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The role of social cognition and prosocial behaviour in relation to the socio-emotional functioning of primary aged children with specific language impairment

Bakopoulou, I; Dockrell, JE; (2016) The role of social cognition and prosocial behaviour in relation to the socio-emotional functioning of primary aged children with specific language impairment. Research in Developmental Disabilities , 49-50 pp. 354-370. 10.1016/j.ridd.2015.12.013. Green open access

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Abstract

BACKGROUND AND AIMS: Children with language impairments often experience difficulties with their socio-emotional functioning and poorly developed prosocial behaviour. However, the nature of the association between language impairment and difficulties with socio-emotional functioning remains unclear. The social cognition skills of a group of primary-aged children (6-11 years old) with Specific Language Impairment (SLI) were examined in relation to their teachers' ratings of socio-emotional functioning. SAMPLE: Forty-two children with SLI were individually matched with 42 children for chronological age and non-verbal cognitive ability, and 42 children for receptive language ability. The children all attended mainstream primary schools or one Language Unit. METHODS: Four aspects of social cognition were directly assessed: emotion identification, emotion labelling, inferring the causes of emotions, and knowledge of conflict resolution strategies. The children's socio-emotional functioning was assessed using the Strengths and Difficulties questionnaire (SDQ), a standardised measure, completed by their teachers. Associations between children's performance on tasks of social cognition and children's socio-emotional functioning were explored. RESULTS: Significant group differences were found for all social cognition tasks. The SLI group was rated to experience significantly more problems with socio-emotional functioning by their teachers than both control groups, indicating problems with all aspects of socio-emotional functioning. Social cognition and prosocial behaviour, but not language ability, predicted teacher-rated behavioural, emotional and social difficulties for the SLI group. CONCLUSION: The results challenge current understanding of socio-emotional functioning in children with SLI by pointing to the crucial role of social cognition and prosocial behaviour. Factors other than expressive and receptive language play a role in the socio-emotional functioning of children with SLI.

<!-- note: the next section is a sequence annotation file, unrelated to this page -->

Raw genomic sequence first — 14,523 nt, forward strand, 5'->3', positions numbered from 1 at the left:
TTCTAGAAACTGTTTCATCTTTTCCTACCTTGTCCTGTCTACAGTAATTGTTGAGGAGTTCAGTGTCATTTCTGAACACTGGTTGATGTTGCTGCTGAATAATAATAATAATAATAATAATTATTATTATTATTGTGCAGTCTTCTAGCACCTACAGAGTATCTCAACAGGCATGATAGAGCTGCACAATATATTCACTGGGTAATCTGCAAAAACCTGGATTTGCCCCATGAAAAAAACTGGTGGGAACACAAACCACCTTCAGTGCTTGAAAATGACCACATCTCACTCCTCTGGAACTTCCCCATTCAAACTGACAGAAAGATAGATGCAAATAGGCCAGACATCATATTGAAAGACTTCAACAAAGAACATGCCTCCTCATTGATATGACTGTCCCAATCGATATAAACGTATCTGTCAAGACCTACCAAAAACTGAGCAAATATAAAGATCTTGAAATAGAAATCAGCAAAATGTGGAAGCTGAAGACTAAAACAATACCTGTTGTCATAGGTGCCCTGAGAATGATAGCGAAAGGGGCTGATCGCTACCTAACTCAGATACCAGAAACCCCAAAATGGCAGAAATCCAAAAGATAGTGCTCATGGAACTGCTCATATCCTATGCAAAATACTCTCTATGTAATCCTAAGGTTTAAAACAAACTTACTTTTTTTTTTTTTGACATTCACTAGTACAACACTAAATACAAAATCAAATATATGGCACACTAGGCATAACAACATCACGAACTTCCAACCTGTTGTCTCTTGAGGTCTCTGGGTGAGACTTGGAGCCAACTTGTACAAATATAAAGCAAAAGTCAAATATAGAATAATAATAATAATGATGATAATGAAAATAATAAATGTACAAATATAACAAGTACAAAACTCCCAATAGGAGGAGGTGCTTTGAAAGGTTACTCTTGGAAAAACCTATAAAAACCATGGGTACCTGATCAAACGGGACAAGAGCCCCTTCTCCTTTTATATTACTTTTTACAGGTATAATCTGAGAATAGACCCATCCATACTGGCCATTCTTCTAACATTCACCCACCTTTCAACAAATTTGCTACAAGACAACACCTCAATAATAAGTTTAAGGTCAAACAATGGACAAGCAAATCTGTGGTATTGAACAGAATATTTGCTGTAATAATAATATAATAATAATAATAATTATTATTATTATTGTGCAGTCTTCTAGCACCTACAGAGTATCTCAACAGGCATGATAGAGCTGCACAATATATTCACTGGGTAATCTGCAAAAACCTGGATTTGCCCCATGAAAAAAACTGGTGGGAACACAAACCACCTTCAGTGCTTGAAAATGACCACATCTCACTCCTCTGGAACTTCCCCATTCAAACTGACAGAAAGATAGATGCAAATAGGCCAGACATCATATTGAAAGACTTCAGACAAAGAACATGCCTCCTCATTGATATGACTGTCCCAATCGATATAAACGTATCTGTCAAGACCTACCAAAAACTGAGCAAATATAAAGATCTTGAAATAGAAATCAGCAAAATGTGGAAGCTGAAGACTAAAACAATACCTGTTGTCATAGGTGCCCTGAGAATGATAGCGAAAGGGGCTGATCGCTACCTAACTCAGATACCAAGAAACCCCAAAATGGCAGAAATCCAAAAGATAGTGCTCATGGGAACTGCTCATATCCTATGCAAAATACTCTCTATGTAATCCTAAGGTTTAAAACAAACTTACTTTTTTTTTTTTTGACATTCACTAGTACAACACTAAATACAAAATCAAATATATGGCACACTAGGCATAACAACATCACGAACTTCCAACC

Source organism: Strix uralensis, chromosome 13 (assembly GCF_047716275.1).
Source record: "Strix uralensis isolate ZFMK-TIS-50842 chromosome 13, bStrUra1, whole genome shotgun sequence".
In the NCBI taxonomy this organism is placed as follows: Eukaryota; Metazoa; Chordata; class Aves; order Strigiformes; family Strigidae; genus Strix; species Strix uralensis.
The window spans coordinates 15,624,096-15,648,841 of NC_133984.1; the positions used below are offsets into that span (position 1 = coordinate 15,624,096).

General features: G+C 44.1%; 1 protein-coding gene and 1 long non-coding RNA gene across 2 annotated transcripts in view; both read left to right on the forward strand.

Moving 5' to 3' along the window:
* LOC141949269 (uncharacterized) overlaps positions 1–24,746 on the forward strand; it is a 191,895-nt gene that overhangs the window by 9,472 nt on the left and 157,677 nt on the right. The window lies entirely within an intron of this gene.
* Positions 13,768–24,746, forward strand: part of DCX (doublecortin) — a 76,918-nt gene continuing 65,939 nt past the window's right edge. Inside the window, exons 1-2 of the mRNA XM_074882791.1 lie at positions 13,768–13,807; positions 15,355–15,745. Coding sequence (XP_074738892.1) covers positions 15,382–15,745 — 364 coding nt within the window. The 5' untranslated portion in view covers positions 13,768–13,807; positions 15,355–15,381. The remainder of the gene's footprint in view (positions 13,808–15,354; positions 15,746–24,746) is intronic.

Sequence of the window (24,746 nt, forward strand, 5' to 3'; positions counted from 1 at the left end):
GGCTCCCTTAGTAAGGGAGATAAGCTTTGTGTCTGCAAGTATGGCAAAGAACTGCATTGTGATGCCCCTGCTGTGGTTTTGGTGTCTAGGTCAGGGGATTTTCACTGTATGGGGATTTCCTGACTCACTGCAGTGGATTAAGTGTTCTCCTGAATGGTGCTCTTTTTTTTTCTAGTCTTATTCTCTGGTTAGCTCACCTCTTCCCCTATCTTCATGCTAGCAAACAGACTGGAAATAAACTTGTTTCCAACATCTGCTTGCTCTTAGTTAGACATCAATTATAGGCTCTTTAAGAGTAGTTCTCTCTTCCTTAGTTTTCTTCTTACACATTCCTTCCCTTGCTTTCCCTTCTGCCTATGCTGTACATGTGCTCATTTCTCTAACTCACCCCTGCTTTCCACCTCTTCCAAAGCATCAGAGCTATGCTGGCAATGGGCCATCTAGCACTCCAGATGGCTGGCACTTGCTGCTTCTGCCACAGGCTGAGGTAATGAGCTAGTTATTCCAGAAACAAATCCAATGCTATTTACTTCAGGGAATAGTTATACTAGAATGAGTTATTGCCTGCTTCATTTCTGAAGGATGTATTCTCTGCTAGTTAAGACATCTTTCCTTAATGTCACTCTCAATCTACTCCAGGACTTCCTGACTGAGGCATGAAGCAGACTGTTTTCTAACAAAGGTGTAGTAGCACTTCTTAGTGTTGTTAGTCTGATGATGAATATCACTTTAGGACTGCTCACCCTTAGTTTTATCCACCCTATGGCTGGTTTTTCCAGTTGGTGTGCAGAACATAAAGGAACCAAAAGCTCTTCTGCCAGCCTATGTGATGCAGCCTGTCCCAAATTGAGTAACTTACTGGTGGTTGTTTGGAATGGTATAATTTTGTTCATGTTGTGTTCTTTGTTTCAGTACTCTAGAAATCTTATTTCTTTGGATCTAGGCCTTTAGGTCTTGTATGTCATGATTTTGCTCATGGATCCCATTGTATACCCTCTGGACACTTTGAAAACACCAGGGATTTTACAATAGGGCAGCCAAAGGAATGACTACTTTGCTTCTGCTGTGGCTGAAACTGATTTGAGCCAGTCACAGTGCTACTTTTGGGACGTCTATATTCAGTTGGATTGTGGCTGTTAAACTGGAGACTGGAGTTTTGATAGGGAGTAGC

Type: Article
Title: The role of social cognition and prosocial behaviour in relation to the socio-emotional functioning of primary aged children with specific language impairment
Location: United States
Open access status: An open access version is available from UCL Discovery
DOI: 10.1016/j.ridd.2015.12.013
Publisher version: http://dx.doi.org/10.1016/j.ridd.2015.12.013
Language: English
Additional information: © 2015 Elsevier Ltd. This manuscript is made available under a Creative Commons Attribution Non-commercial Non-derivative 4.0 International license (CC BY-NC-ND 4.0). This license allows you to share, copy, distribute and transmit the work for personal and non-commercial use providing author and publisher attribution is clearly stated. Further details about CC BY licenses are available at http://creativecommons.org/ licenses/by/4.0. Access may be initially restricted by the publisher.
Keywords: Prosocial behaviour, Social cognition, Socio-emotional functioning, Specific language impairment
UCL classification: UCL > Provost and Vice Provost Offices
UCL > Provost and Vice Provost Offices > School of Education
UCL > Provost and Vice Provost Offices > School of Education > UCL Institute of Education
UCL > Provost and Vice Provost Offices > School of Education > UCL Institute of Education > IOE - Psychology and Human Development
URI: https://discovery.ucl.ac.uk/id/eprint/1475122
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